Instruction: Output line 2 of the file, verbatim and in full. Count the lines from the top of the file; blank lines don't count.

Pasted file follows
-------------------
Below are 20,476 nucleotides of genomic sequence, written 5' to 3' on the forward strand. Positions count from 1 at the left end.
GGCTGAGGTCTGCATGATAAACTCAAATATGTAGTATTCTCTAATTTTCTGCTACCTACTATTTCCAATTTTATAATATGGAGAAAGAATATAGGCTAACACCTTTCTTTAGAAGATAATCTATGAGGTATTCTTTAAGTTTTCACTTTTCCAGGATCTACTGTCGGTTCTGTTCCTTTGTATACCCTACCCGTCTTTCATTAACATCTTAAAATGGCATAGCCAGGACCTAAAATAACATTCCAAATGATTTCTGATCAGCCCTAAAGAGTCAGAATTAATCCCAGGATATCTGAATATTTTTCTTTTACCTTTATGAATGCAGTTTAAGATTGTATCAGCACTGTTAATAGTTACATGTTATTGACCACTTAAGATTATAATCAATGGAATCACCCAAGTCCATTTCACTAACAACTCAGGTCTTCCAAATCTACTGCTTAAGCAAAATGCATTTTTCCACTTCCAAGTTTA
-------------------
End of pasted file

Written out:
GGCTGAGGTCTGCATGATAAACTCAAATATGTAGTATTCTCTAATTTTCTGCTACCTACTATTTCCAATTTTATAATATGGAGAAAGAATATAGGCTAACACCTTTCTTTAGAAGATAATCTATGAGGTATTCTTTAAGTTTTCACTTTTCCAGGATCTACTGTCGGTTCTGTTCCTTTGTATACCCTACCCGTCTTTCATTAACATCTTAAAATGGCATAGCCAGGACCTAAAATAACATTCCAAATGATTTCTGATCAGCCCTAAAGAGTCAGAATTAATCCCAGGATATCTGAATATTTTTCTTTTACCTTTATGAATGCAGTTTAAGATTGTATCAGCACTGTTAATAGTTACATGTTATTGACCACTTAAGATTATAATCAATGGAATCACCCAAGTCCATTTCACTAACAACTCAGGTCTTCCAAATCTACTGCTTAAGCAAAATGCATTTTTCCACTTCCAAGTTTA